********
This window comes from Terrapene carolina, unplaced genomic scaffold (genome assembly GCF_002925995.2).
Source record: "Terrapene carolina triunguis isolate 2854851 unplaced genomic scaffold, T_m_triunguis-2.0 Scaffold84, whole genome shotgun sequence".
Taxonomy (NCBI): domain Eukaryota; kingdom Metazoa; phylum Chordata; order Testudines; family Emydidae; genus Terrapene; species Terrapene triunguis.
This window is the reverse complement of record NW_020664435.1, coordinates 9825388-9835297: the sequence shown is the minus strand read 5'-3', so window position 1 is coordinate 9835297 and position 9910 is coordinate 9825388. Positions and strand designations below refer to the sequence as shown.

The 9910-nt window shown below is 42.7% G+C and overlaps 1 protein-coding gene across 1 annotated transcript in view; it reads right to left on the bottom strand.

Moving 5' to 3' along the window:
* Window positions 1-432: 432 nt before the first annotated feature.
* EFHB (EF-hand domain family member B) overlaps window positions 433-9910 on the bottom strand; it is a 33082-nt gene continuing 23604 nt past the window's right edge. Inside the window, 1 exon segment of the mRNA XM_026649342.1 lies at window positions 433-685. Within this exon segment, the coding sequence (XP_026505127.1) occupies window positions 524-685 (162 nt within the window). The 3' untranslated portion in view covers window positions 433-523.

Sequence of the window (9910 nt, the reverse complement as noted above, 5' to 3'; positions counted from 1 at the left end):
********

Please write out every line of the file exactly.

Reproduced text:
This window comes from Terrapene carolina, unplaced genomic scaffold (genome assembly GCF_002925995.2).
Source record: "Terrapene carolina triunguis isolate 2854851 unplaced genomic scaffold, T_m_triunguis-2.0 Scaffold84, whole genome shotgun sequence".
Taxonomy (NCBI): domain Eukaryota; kingdom Metazoa; phylum Chordata; order Testudines; family Emydidae; genus Terrapene; species Terrapene triunguis.
This window is the reverse complement of record NW_020664435.1, coordinates 9825388-9835297: the sequence shown is the minus strand read 5'-3', so window position 1 is coordinate 9835297 and position 9910 is coordinate 9825388. Positions and strand designations below refer to the sequence as shown.

The 9910-nt window shown below is 42.7% G+C and overlaps 1 protein-coding gene across 1 annotated transcript in view; it reads right to left on the bottom strand.

Moving 5' to 3' along the window:
* Window positions 1-432: 432 nt before the first annotated feature.
* EFHB (EF-hand domain family member B) overlaps window positions 433-9910 on the bottom strand; it is a 33082-nt gene continuing 23604 nt past the window's right edge. Inside the window, 1 exon segment of the mRNA XM_026649342.1 lies at window positions 433-685. Within this exon segment, the coding sequence (XP_026505127.1) occupies window positions 524-685 (162 nt within the window). The 3' untranslated portion in view covers window positions 433-523.

Sequence of the window (9910 nt, the reverse complement as noted above, 5' to 3'; positions counted from 1 at the left end):